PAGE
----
The Cooper Union
School of Architecture
 
 
 
 
 

THAW CONSERVATION CENTER

Upon completion later this year, the Thaw Conservation Center will be a brand new, world class laboratory for conservation of works on paper as well as a magnet for conservation studies and training. The new Center will enable significant expansion of the Morgan Library’s capabilities and activities in the field of art conservation.

The Center is being created on the top floor of the only freestanding brownstone extant in New York City - a four story structure originated around 1855 and expanded around 1900. The challenges faced in the design of the Center were the Library’s request that the existing shallow roof line be maintained and the conservators requirement for ample northern light. In manners sympathetic to the modern processes of art conservation we decided to conserve as much as the existing roof structure as possible with judicious additions of discrete steel and wooden elements enabling us to transform the original framing into a series of elegant shed trusses. This was a considerable challenge since the old framing was not compliant with current code. The stringent climate control system stipulated a continuous air-vapor barrier around the entire envelope so we detailed the vapor barrier to be installed just above the original sheathing, but below the insulation, so that the entire original roof construction is now revealed and appreciated. The daylight provided by the existing window openings was terribly inadequate for the needs of the conservators so a series of skylights fully integrated with the vapor barrier detailing and roof framing were detailed to sit discretely on roof with adjustable solar louvers in order to control the amount of indirect light entering the space.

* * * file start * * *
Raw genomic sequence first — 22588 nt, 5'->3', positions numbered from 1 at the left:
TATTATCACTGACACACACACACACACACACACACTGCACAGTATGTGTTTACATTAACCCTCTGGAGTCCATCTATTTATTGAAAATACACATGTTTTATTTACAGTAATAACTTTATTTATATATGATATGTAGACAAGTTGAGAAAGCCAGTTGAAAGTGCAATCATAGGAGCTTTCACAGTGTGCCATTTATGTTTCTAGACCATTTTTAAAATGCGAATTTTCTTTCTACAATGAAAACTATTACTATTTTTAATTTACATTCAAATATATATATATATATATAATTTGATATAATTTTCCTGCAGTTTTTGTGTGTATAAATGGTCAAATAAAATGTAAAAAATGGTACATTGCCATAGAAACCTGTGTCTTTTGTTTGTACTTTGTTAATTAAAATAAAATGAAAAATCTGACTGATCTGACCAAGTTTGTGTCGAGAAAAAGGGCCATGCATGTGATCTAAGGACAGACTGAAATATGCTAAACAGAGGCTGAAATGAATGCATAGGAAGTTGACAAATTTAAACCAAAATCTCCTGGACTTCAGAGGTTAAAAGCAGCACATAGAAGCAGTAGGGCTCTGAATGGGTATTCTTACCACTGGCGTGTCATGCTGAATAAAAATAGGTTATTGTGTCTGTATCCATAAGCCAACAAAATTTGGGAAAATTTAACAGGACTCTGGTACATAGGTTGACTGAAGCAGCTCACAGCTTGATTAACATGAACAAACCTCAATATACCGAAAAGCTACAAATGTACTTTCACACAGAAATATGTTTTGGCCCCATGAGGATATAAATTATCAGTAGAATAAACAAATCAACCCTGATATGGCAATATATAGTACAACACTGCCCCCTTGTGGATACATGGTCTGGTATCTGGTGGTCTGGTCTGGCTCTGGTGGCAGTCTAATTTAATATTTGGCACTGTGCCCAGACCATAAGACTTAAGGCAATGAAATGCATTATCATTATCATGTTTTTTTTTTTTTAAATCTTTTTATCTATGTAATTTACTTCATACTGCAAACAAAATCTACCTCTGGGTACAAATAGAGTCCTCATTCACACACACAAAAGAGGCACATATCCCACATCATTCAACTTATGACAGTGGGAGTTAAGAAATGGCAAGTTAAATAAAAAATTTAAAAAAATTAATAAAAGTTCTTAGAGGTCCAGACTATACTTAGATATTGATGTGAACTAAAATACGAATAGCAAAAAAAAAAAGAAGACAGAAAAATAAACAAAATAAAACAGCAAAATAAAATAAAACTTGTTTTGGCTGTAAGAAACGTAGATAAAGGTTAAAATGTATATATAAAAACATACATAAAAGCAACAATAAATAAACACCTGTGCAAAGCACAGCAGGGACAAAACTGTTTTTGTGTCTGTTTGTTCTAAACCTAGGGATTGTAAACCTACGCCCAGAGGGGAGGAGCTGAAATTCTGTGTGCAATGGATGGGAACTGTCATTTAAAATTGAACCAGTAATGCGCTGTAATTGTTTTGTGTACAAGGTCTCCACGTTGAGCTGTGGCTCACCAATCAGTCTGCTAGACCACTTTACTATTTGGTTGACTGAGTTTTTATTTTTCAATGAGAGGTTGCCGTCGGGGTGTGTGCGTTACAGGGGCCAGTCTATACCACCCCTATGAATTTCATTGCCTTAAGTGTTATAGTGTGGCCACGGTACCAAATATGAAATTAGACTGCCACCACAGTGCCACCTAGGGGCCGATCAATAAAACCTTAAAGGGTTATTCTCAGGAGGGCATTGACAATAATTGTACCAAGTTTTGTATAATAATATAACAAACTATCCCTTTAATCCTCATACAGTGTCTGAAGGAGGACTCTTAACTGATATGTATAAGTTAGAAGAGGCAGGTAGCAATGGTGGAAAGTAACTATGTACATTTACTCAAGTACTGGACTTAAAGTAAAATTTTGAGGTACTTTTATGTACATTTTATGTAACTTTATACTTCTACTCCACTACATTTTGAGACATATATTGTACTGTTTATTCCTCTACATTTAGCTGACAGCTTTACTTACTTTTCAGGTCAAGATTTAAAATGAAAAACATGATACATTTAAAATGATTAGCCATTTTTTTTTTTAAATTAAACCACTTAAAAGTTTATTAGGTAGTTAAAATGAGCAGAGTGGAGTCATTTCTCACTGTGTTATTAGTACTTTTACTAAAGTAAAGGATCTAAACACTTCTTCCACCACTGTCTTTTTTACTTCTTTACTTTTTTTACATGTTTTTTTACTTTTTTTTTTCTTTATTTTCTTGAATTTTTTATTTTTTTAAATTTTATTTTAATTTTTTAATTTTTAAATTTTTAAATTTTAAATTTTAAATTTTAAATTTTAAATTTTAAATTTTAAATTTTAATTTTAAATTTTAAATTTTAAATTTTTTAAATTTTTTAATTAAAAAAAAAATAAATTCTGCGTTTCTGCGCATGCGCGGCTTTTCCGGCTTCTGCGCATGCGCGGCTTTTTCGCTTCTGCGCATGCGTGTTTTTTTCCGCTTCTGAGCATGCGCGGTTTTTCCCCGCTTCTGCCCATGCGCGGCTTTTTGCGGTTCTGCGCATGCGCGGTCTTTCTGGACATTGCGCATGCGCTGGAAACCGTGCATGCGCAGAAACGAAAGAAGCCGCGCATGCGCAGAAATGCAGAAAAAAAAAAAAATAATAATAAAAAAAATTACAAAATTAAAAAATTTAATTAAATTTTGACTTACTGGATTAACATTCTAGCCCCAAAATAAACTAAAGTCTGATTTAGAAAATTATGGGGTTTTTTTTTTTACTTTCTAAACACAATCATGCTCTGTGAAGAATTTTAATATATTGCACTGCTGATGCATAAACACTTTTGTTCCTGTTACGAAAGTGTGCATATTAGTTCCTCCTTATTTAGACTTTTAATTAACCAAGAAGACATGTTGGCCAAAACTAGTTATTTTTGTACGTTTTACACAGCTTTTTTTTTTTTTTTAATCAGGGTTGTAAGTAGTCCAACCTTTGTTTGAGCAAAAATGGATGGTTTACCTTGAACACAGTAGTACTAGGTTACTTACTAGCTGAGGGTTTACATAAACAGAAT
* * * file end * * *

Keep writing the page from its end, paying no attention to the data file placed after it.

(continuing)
Over the decades, the original servant and nursery quarters had been modified many times, so there was virtually nothing of architectural or historical value to preserve. Wherever possible, we have exposed, restored and cleaned existing brick walls while installing relatively few new partitions. The layout of spaces achieves the appropriate arrangements of specialized furniture and equipment for wet and dry treatments, examinations, documentation, teaching, and research, while allowing considerable flexibility for evolving conservation practice.

SAMUEL ANDERSON
Visiting Professor, Adjunct Faculty